Wednesday, August 31, 2016

History Everywhere! Finding a Confederate Spy

I recently had to get an oversized document scanned. So I went to the closest copy center which had a scanner big enough, which was in the Worldgate Centre, a shopping, office and hotel plaza in Herndon, Virginia. As I was leaving I remembered the grave of a famous Confederate spy was supposed to be somewhere on the grounds of the plaza.

And sure enough, just across the parking lot from the hotel entrance I spotted a historical marker and small fenced graveyard in the middle of a grove of large holly trees.

Laura Ratcliffe historical marker at Worldgate Centre, Herndon, Virginia;
personal collection
Grave of Laura Ratcliffe; personal collection

Laura Ratcliffe was known as a local beauty. Among her many admirers was J.E.B. Stuart, a Confederate States Army officer during the Civil War.

Laura Ratcliffe; courtesy of the Stuart-Mosby Historical Society

Laura was born on 28 May 1836 in Fairfax City, Virginia, to Frances Fitzhugh Ratcliffe and Amy McCarty Lee. She was a 6th cousin of General Robert E. Lee. After her father died, her mother and two sisters moved to Frying Pan (which is now part of the Town of Herndon).

Merrybrook, home of Laura Ratcliffe during the Civil War. The home is one
the grounds of Arrowbrook Park but is privately owned and currently occupied;
personal collection

Laura met James Ewell Brown (JEB) Stuart when she and her sister were nurses in at his winter camp in 1861. She is also said to have saved the live of Colonel John Singleton Mosby, leader of Mosby Rangers and known as the Gray Ghost. He stayed at the Ratcliffe home whenever he was in the area.

Mosby Rangers fought a guerrilla war with small detachments attacking the enemy behind their lines and then disappearing into the country side. They also disrupted communications and transportation. Laura would learn about Union military activity in her area and leave Mosby messages under a rock on Squirrel Hill, a part of the Ratcliffe's property. She saved his life when she communicated to him that the Union Army were planning on setting a trap for him near her home. A Union Army officer described her as a "as a very active and cunning rebel, who is known to our men, and is at least suspected of assisting Mosby not a little in his movements."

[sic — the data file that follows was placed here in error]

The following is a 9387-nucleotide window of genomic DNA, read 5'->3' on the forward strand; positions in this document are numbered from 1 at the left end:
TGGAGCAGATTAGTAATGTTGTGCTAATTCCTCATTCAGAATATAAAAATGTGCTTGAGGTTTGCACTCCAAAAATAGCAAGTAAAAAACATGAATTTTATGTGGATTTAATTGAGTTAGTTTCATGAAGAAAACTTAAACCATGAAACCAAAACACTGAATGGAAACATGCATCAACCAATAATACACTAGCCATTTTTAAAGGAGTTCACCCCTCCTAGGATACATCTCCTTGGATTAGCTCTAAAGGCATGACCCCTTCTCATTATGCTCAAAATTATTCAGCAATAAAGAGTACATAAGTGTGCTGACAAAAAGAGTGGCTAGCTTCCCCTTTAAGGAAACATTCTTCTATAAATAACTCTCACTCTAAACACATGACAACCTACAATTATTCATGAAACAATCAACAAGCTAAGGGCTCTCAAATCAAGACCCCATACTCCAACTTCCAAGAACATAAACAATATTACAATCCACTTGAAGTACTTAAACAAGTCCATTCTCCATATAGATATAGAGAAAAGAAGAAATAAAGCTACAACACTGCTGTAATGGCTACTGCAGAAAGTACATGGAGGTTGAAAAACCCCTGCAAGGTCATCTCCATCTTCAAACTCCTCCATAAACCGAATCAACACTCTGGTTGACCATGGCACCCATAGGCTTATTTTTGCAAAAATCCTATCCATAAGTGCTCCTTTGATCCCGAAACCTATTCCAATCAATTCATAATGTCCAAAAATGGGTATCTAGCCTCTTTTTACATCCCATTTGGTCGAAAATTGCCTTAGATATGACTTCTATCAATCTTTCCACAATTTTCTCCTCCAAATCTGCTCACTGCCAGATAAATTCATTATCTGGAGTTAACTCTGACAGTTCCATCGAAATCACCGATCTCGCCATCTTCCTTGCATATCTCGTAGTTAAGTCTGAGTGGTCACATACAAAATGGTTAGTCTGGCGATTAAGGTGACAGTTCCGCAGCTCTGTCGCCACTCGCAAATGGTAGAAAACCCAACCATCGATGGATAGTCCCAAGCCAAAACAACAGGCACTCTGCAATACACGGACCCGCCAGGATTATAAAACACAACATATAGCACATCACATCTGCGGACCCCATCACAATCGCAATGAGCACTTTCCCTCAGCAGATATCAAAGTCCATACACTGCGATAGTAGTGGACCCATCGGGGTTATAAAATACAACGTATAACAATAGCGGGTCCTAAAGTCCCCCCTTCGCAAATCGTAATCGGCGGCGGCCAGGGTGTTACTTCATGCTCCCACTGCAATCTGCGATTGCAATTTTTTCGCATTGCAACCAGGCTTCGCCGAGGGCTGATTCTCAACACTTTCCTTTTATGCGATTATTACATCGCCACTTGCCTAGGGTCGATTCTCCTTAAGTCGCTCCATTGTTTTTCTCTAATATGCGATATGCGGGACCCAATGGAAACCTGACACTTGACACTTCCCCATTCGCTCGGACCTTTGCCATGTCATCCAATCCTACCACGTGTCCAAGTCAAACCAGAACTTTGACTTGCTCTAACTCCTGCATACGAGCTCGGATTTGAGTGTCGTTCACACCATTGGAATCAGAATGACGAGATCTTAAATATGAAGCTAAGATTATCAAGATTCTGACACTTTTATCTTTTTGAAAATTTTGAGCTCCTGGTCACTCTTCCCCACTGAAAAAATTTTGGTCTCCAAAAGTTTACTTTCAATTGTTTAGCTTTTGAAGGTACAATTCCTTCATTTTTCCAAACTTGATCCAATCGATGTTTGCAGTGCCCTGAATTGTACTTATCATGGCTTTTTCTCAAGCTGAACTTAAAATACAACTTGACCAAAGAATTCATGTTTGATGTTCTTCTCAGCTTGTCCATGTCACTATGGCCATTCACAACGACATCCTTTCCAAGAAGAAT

After the war Laura married a Union veteran, Milton Hanna. During her lifetime, Laura never received recognition for her role as a Confederate spy. She died on 8 August 1923 at Merrybrook, her home (photo above). Among her personal effects an album of poems was found. There was an inscription which was signed by JEB Stuart and several of his officers, which read:

"Presented to Miss Laura Ratcliffe by her soldier-friend as a token of his high appreciation of her patriotism, admiration of her virtues, and pledge of his lasting esteem."

Map of the Centerville Road-Dulles Access/Toll Road interchange in Herndon,
Virginia; Google maps modified using Microsoft Powerpoint

Civil War Guerrilla Partisans: Mosby's Rangers


  1. What an interesting story. The most amazing part, I think, is that she married a Union veteran. I never would have expected that.

    1. That surprised me, too, but they didn't marry until 1890 so I imagine much of the hostile feelings felt on both sides were at least somewhat diminished.

  2. I believe the house on the map was the home of Laura after the war and she married.